Though WICHE’s Fall Commission Meeting occurred in a Denver hotel, it never strayed far from the topic of higher education—or its delivery. Four feet behind the rear wall of the meeting’s SpringHill Suites Denver conference space was a Metropolitan State University of Denver (MSU) classroom wing housing its academic hospitality program, integrated with the hotel in order to foster student/industry interaction.
MSU Denver President Janine Davidson gave attendees a warm welcome, then moderated a panel on the higher education implications of proposed changes to the Deferred Action for Childhood Arrivals program. “Those in higher education leadership must recast the DACA issue as one of education and workforce for our country,” advised panelist and legal advocate Thomas Saenz. “You all know [these undocumented students] are going to fill the workforce needs of our country.”
An address by noted scholar and Colorado state historian Patricia Limerick explored the lineage and contexts in which college campuses recall and honor controversial personalities and historical events. “You could hypothesize that putting historic figures on high pedestals, and turning them into metal, is the best way to kill interest in them,” Limerick said. “Curiosity just withers.”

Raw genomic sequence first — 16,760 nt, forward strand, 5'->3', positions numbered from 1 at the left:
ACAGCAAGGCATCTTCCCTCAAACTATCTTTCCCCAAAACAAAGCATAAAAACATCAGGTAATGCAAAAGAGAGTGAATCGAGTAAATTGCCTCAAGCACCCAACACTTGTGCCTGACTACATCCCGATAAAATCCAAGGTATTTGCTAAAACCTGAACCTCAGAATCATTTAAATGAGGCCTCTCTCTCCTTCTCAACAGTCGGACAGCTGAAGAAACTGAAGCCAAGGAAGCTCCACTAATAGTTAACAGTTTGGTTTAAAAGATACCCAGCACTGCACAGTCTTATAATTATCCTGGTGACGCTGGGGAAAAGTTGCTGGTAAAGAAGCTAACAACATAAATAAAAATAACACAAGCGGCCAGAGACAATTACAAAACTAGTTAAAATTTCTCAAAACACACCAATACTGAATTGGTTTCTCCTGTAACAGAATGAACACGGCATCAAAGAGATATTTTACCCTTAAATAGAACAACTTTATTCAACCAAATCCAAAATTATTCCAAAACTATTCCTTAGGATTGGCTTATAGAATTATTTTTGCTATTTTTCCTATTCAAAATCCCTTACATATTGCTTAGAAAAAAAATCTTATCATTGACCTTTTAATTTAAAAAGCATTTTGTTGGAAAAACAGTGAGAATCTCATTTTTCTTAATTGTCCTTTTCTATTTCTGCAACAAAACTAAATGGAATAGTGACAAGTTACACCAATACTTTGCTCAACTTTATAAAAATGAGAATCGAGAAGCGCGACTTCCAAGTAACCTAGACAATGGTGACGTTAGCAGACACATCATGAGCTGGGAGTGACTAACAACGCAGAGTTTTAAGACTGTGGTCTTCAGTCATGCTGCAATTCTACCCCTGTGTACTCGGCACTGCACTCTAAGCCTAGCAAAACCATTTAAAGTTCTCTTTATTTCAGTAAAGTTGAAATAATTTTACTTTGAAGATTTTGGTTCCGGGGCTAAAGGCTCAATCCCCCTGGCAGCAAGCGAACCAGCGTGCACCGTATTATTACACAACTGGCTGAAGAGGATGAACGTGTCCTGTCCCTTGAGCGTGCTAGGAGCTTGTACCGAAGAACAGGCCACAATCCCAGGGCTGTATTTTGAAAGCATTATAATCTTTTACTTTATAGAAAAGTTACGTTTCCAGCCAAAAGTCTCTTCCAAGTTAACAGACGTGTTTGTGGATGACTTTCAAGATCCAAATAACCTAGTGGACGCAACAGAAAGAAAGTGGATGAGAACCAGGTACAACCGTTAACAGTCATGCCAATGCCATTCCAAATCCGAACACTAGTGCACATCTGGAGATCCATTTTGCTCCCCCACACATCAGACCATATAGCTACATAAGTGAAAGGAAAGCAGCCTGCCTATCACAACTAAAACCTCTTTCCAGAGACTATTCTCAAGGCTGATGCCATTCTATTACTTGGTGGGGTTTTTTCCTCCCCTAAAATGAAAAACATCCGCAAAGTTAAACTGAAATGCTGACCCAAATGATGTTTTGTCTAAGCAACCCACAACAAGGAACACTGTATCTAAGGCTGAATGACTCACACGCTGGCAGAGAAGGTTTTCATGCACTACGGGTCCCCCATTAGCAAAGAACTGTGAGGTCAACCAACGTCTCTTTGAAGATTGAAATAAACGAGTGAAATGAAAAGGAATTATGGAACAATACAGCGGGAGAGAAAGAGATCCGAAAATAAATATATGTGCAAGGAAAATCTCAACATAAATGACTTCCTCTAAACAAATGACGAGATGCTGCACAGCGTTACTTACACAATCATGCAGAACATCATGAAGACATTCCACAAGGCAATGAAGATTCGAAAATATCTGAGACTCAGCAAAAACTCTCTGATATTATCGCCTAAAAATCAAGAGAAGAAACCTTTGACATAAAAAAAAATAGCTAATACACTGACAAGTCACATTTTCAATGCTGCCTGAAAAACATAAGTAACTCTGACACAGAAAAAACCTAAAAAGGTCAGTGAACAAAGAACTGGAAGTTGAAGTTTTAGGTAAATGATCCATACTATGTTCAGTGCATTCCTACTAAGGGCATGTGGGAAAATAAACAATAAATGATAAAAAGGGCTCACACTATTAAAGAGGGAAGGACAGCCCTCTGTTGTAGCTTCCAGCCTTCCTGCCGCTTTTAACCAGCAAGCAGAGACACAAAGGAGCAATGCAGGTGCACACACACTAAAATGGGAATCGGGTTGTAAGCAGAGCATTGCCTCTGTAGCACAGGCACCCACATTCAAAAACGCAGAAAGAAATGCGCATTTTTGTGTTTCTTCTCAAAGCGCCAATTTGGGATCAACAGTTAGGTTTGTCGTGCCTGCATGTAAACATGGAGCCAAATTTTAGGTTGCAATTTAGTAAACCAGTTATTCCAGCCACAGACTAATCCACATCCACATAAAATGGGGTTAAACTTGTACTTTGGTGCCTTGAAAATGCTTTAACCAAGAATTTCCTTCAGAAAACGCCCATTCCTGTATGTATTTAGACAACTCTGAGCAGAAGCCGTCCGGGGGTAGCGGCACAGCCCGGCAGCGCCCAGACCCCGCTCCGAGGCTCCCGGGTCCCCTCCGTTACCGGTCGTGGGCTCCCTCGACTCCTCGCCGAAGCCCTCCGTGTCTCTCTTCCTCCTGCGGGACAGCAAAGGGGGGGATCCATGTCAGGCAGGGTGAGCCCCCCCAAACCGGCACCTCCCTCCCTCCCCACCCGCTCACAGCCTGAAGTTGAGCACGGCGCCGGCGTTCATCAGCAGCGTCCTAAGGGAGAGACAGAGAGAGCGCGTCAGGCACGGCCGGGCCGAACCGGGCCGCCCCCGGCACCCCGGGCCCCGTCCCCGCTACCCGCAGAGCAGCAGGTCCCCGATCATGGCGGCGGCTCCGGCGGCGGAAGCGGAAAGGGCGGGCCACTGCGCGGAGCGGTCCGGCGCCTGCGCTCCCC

Dennis Mohatt, WICHE vice president of behavioral health, and Charles Smith, SAMHSA regional administrator, drew attention to campus mental health issues. Mohatt reinforced to attendees, “The age of onset for most serious mental illnesses exactly coincides with the age range that is our primary target for higher education. That’s when these things emerge. And they emerge when they are on campus."
Amid the business proceedings from the 48-member commission’s biannual meeting, attendees also toured MSU highlights including its new aerospace engineering sciences building and the historic venue that hosts MSU’s brewing sciences program (yup… that would be a pub).
Colorado Gov. John Hickenlooper visited on the meeting’s final day to tout Colorado’s innovations in cybersecurity education and workforce development, rap a few stanzas (really!) from the hit musical Hamilton, and inspire commissioners to continue collaborating to bolster the West’s regional strengths. “You can build a legacy that can last decades beyond your service,” Hickenlooper said.